Three Shifts For The Cause (The Story Of Election Day 2016)

Hey Readers As you will no doubt be aware Thursday was election day as Scotland went to the polls to elect our new parliament.  As an active member of a political party in my case the SNP I decided that after I went out to vote I would go down to the hub and see what needed to be done.

On arrival at my polling station I was greeted by my two local Labour councilors and I enjoyed a political chat and personal catch up’s with Jim Coleman and Marie Garrity. I joked with them that the last time I saw the two of them together on the day of the 2012 council elections I ended up with such bad sun burn it was still with me till Burns night and beyond  and I think it’s  safe to say history has repeated itself and as yet again I turn a deeper shade of red than any of their party’s policies. Yes I know it’s a cheap shot but there is a strong possibility that Marie may be reading this which makes it too good an opportunity to miss.

On casting my votes both for the SNP I made my way to Parkhead to a very busy hub where our campaign manager and very own version of wonder woman Alexis Deans was ready to place me on polling place duty almost as soon as I arrived. Little did I know it at the time but this would be the first of three shifts I would undertake in the name of the cause.  Well Alexis did say I would be well used during the course of the day and believe me this is a woman who keeps her promises.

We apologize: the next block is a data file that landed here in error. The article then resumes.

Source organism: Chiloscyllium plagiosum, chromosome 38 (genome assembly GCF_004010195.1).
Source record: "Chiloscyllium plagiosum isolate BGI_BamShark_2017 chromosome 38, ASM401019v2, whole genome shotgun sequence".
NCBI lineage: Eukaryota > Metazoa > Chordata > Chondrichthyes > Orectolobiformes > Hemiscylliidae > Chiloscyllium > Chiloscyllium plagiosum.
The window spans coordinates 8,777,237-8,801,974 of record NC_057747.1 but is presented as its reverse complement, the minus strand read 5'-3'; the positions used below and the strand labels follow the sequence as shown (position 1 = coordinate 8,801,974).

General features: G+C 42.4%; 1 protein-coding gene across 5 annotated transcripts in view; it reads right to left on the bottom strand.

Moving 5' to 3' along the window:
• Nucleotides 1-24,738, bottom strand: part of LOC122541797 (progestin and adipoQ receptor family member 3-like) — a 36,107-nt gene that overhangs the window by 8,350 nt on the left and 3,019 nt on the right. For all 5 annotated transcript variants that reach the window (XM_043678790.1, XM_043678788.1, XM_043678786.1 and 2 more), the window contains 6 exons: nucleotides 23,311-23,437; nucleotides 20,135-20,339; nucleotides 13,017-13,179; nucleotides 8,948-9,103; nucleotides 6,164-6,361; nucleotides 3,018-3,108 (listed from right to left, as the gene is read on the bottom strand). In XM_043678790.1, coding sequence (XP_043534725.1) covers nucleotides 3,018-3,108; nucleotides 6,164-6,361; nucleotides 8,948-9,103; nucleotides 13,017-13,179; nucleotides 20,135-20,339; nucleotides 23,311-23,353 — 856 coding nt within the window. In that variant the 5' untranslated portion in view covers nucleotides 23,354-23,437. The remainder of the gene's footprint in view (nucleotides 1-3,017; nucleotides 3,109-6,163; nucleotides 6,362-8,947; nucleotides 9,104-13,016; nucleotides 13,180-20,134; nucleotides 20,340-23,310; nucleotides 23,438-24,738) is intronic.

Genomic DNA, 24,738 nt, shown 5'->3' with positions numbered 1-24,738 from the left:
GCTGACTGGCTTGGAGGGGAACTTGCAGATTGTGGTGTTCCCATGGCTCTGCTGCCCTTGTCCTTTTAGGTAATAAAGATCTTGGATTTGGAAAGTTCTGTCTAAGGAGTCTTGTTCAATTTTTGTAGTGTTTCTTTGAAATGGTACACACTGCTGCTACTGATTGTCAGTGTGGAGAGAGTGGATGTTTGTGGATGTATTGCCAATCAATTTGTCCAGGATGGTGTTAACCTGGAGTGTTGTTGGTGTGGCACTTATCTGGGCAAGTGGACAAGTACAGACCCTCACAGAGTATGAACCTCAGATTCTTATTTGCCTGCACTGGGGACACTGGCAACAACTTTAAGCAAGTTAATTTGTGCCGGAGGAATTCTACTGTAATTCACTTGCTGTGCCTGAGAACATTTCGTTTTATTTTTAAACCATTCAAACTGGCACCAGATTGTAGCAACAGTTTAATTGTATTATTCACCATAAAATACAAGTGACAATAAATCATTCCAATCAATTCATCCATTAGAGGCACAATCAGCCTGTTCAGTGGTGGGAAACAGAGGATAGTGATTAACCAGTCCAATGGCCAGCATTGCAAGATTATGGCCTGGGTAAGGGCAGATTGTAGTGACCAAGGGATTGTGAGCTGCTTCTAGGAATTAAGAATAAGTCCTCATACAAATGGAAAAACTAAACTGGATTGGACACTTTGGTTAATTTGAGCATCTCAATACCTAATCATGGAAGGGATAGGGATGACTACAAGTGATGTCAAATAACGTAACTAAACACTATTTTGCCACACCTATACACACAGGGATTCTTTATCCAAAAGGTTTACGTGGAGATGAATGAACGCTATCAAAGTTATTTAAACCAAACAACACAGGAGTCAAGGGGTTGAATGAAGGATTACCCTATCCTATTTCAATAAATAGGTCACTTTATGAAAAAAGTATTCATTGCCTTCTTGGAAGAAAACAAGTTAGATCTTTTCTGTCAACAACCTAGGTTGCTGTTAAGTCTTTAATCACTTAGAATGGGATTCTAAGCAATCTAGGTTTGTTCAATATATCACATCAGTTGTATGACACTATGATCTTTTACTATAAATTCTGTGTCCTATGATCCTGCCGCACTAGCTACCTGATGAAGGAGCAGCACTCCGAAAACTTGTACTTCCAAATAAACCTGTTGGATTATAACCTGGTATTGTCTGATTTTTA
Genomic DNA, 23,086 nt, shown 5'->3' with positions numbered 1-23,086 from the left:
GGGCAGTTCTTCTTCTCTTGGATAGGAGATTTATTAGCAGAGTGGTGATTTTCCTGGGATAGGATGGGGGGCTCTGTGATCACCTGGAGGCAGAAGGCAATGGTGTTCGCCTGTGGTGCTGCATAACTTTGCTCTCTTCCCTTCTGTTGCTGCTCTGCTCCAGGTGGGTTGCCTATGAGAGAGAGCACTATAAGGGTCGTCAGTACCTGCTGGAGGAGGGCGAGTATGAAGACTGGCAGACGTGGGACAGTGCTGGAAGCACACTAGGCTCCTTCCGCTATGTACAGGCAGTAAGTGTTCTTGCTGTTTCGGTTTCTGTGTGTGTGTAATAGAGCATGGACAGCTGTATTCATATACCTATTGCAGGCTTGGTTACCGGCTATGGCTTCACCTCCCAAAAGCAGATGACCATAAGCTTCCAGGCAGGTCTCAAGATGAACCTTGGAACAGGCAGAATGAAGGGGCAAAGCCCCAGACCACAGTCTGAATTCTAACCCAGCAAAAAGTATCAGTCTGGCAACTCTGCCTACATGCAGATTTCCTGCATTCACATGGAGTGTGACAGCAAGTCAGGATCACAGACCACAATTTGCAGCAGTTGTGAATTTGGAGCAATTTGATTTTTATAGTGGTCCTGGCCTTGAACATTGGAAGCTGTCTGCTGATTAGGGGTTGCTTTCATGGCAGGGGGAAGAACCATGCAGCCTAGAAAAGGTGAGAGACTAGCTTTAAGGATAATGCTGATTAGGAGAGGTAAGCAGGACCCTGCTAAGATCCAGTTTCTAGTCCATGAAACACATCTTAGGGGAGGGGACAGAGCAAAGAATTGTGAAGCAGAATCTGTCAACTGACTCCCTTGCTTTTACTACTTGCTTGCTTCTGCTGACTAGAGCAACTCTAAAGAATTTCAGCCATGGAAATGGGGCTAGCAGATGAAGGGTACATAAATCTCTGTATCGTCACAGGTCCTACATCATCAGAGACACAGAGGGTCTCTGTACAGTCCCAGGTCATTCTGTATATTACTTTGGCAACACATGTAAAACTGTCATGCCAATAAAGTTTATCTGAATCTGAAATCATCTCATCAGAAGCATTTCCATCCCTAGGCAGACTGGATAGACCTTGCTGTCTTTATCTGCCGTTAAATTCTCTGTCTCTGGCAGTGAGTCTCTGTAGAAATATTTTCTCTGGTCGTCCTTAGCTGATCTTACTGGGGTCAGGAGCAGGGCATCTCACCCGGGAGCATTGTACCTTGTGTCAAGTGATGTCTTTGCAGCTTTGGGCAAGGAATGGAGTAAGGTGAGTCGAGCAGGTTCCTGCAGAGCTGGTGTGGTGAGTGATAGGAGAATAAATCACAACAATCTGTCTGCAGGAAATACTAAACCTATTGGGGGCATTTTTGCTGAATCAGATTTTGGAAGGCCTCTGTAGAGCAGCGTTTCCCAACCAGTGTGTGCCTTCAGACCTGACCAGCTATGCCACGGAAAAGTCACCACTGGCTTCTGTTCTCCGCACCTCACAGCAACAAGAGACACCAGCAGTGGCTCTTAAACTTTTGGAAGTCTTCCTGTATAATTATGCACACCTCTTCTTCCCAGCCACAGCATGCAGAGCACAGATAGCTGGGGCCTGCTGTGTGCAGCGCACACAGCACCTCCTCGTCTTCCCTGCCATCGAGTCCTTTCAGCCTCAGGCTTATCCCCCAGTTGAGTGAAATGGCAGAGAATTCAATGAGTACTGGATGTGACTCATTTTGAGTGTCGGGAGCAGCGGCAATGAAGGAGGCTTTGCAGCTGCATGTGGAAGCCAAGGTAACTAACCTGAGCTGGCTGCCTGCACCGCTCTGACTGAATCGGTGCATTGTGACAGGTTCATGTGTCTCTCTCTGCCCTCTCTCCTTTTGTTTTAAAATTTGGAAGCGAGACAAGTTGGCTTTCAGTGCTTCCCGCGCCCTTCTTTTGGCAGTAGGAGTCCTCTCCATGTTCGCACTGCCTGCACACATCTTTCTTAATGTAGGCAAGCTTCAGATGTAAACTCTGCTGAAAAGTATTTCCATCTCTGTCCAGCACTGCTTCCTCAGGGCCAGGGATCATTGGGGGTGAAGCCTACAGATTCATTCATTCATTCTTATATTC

My first stint was at St Michael’s school in Parkhead which is just a five minute walk from the hub. I was sent there with another volunteer as intelligence had reached us that there were no fewer than eight Labour activists on patrol. This turned out to be ever so slightly wrong and there were actually no Labour activists at the school. You see the people concerned were actually members of the Unison trade union who were holding a picket line at the entrance to the school in support of school janitors or as its known in Glasgow Justice For Jannies. On assuring them that I as a former unison member would never cross a picket line on the grounds of principal I wished them well with their campaign and was now ready to start mine and leaflet as many voters as is possible during my time on duty.

My report card from this polling  station was that it was looking good for us and even in the early afternoon our supporters were confident of victory. During my short stint I encountered a lot of positive progressive Scots who have been greatly encouraged by the SNP and our vision of a better fairer and more inclusive society. Whilst on duty I also saw a couple of familiar faces who stopped to chat before going in to cast their votes and it was nice to enjoy a catch up with them before getting on with the business of winning more votes for my party.